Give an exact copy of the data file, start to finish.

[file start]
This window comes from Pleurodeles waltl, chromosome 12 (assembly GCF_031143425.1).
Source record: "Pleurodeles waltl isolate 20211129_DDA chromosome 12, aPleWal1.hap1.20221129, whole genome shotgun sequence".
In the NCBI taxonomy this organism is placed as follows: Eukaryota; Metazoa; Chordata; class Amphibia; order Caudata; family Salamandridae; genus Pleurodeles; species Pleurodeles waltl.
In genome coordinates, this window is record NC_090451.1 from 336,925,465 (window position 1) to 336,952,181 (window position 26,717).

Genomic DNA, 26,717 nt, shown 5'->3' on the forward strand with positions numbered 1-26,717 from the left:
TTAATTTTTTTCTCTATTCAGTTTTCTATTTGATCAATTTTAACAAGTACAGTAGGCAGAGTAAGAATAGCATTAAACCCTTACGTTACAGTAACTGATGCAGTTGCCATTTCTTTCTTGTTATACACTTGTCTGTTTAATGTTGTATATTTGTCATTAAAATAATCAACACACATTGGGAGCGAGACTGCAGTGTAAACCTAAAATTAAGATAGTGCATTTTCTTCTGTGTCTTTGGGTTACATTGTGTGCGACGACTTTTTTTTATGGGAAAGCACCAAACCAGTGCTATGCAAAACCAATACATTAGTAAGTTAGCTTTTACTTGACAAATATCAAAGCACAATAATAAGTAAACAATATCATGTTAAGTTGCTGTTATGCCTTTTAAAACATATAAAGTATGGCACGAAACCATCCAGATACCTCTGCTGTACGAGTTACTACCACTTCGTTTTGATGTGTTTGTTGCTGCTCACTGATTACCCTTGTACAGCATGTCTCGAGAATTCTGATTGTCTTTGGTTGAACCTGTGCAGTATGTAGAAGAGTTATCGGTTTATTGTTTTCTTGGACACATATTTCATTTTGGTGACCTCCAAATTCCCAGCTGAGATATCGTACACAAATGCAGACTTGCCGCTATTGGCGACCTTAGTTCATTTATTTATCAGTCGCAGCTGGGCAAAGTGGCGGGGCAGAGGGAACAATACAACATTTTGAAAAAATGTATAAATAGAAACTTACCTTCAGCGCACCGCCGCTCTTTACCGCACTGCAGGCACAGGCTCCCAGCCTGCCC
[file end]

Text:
This window comes from Pleurodeles waltl, chromosome 12 (assembly GCF_031143425.1).
Source record: "Pleurodeles waltl isolate 20211129_DDA chromosome 12, aPleWal1.hap1.20221129, whole genome shotgun sequence".
In the NCBI taxonomy this organism is placed as follows: Eukaryota; Metazoa; Chordata; class Amphibia; order Caudata; family Salamandridae; genus Pleurodeles; species Pleurodeles waltl.
In genome coordinates, this window is record NC_090451.1 from 336,925,465 (window position 1) to 336,952,181 (window position 26,717).

Genomic DNA, 26,717 nt, shown 5'->3' on the forward strand with positions numbered 1-26,717 from the left:
TTAATTTTTTTCTCTATTCAGTTTTCTATTTGATCAATTTTAACAAGTACAGTAGGCAGAGTAAGAATAGCATTAAACCCTTACGTTACAGTAACTGATGCAGTTGCCATTTCTTTCTTGTTATACACTTGTCTGTTTAATGTTGTATATTTGTCATTAAAATAATCAACACACATTGGGAGCGAGACTGCAGTGTAAACCTAAAATTAAGATAGTGCATTTTCTTCTGTGTCTTTGGGTTACATTGTGTGCGACGACTTTTTTTTATGGGAAAGCACCAAACCAGTGCTATGCAAAACCAATACATTAGTAAGTTAGCTTTTACTTGACAAATATCAAAGCACAATAATAAGTAAACAATATCATGTTAAGTTGCTGTTATGCCTTTTAAAACATATAAAGTATGGCACGAAACCATCCAGATACCTCTGCTGTACGAGTTACTACCACTTCGTTTTGATGTGTTTGTTGCTGCTCACTGATTACCCTTGTACAGCATGTCTCGAGAATTCTGATTGTCTTTGGTTGAACCTGTGCAGTATGTAGAAGAGTTATCGGTTTATTGTTTTCTTGGACACATATTTCATTTTGGTGACCTCCAAATTCCCAGCTGAGATATCGTACACAAATGCAGACTTGCCGCTATTGGCGACCTTAGTTCATTTATTTATCAGTCGCAGCTGGGCAAAGTGGCGGGGCAGAGGGAACAATACAACATTTTGAAAAAATGTATAAATAGAAACTTACCTTCAGCGCACCGCCGCTCTTTACCGCACTGCAGGCACAGGCTCCCAGCCTGCCC